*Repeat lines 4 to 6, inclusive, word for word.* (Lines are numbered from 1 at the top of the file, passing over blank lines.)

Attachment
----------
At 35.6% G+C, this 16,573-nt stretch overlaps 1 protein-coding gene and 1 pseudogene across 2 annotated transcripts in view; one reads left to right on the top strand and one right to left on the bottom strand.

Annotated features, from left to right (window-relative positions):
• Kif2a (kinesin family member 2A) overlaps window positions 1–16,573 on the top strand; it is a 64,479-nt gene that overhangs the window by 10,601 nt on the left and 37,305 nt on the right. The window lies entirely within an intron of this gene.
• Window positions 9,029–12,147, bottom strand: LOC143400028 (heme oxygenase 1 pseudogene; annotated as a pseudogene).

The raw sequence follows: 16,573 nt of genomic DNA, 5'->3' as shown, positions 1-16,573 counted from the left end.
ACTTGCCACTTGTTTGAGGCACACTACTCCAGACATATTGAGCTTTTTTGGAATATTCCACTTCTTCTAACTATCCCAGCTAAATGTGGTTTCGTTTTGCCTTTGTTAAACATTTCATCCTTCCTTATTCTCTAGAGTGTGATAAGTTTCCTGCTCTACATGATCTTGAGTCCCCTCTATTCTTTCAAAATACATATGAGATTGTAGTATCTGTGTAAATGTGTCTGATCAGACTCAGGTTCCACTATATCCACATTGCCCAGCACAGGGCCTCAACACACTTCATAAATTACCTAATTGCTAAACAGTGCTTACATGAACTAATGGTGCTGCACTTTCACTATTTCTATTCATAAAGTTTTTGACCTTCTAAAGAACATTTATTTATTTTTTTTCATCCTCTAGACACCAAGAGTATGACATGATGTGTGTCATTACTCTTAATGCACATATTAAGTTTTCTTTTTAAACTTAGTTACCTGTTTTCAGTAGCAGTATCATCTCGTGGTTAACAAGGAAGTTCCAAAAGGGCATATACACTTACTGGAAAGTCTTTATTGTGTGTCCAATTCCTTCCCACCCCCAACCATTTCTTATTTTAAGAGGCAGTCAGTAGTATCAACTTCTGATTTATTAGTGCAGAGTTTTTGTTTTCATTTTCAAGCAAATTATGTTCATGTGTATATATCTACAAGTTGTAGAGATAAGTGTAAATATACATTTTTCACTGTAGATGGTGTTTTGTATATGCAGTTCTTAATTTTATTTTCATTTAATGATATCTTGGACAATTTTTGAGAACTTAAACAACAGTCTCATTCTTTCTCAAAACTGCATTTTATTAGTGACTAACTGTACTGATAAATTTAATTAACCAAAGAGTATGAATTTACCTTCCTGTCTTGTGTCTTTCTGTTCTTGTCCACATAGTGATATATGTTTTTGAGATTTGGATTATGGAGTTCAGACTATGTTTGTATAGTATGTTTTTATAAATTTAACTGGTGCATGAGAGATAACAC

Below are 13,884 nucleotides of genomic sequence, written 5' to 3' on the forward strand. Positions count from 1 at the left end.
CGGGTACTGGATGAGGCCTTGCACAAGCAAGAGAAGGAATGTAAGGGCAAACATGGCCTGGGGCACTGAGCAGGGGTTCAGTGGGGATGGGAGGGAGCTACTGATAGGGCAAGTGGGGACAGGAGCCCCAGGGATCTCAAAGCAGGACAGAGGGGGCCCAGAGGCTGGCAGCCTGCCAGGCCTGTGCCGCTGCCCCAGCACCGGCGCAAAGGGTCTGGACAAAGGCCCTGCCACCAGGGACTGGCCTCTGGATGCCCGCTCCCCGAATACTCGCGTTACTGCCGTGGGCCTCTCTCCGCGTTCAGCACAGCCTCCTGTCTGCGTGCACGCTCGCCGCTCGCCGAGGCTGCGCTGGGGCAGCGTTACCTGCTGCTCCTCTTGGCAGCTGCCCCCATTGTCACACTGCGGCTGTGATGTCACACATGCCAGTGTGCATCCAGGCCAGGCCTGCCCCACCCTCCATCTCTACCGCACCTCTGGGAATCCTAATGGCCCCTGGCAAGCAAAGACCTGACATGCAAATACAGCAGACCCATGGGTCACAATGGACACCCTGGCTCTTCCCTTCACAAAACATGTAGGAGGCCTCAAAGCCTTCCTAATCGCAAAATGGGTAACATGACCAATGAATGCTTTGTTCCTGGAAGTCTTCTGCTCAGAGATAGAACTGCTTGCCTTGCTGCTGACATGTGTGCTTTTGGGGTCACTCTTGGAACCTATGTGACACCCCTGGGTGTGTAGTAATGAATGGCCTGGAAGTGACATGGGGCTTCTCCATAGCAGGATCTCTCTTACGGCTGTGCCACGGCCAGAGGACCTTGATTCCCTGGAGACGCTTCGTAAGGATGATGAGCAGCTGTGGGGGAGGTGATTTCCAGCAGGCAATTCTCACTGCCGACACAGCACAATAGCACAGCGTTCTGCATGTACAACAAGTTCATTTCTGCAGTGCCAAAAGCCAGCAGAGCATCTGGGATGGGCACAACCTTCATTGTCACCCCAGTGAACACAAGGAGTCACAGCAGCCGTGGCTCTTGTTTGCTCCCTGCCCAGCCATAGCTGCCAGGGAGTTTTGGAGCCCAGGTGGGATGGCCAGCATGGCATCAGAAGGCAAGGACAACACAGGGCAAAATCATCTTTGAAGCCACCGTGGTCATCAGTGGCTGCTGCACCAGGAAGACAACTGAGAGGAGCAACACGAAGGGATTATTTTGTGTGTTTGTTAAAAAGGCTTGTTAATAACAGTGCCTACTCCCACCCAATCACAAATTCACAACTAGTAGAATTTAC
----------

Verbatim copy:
• Window positions 9,029–12,147, bottom strand: LOC143400028 (heme oxygenase 1 pseudogene; annotated as a pseudogene).

The raw sequence follows: 16,573 nt of genomic DNA, 5'->3' as shown, positions 1-16,573 counted from the left end.
ACTTGCCACTTGTTTGAGGCACACTACTCCAGACATATTGAGCTTTTTTGGAATATTCCACTTCTTCTAACTATCCCAGCTAAATGTGGTTTCGTTTTGCCTTTGTTAAACATTTCATCCTTCCTTATTCTCTAGAGTGTGATAAGTTTCCTGCTCTACATGATCTTGAGTCCCCTCTATTCTTTCAAAATACATATGAGATTGTAGTATCTGTGTAAATGTGTCTGATCAGACTCAGGTTCCACTATATCCACATTGCCCAGCACAGGGCCTCAACACACTTCATAAATTACCTAATTGCTAAACAGTGCTTACATGAACTAATGGTGCTGCACTTTCACTATTTCTATTCATAAAGTTTTTGACCTTCTAAAGAACATTTATTTATTTTTTTTCATCCTCTAGACACCAAGAGTATGACATGATGTGTGTCATTACTCTTAATGCACATATTAAGTTTTCTTTTTAAACTTAGTTACCTGTTTTCAGTAGCAGTATCATCTCGTGGTTAACAAGGAAGTTCCAAAAGGGCATATACACTTACTGGAAAGTCTTTATTGTGTGTCCAATTCCTTCCCACCCCCAACCATTTCTTATTTTAAGAGGCAGTCAGTAGTATCAACTTCTGATTTATTAGTGCAGAGTTTTTGTTTTCATTTTCAAGCAAATTATGTTCATGTGTATATATCTACAAGTTGTAGAGATAAGTGTAAATATACATTTTTCACTGTAGATGGTGTTTTGTATATGCAGTTCTTAATTTTATTTTCATTTAATGATATCTTGGACAATTTTTGAGAACTTAAACAACAGTCTCATTCTTTCTCAAAACTGCATTTTATTAGTGACTAACTGTACTGATAAATTTAATTAACCAAAGAGTATGAATTTACCTTCCTGTCTTGTGTCTTTCTGTTCTTGTCCACATAGTGATATATGTTTTTGAGATTTGGATTATGGAGTTCAGACTATGTTTGTATAGTATGTTTTTATAAATTTAACTGGTGCATGAGAGATAACAC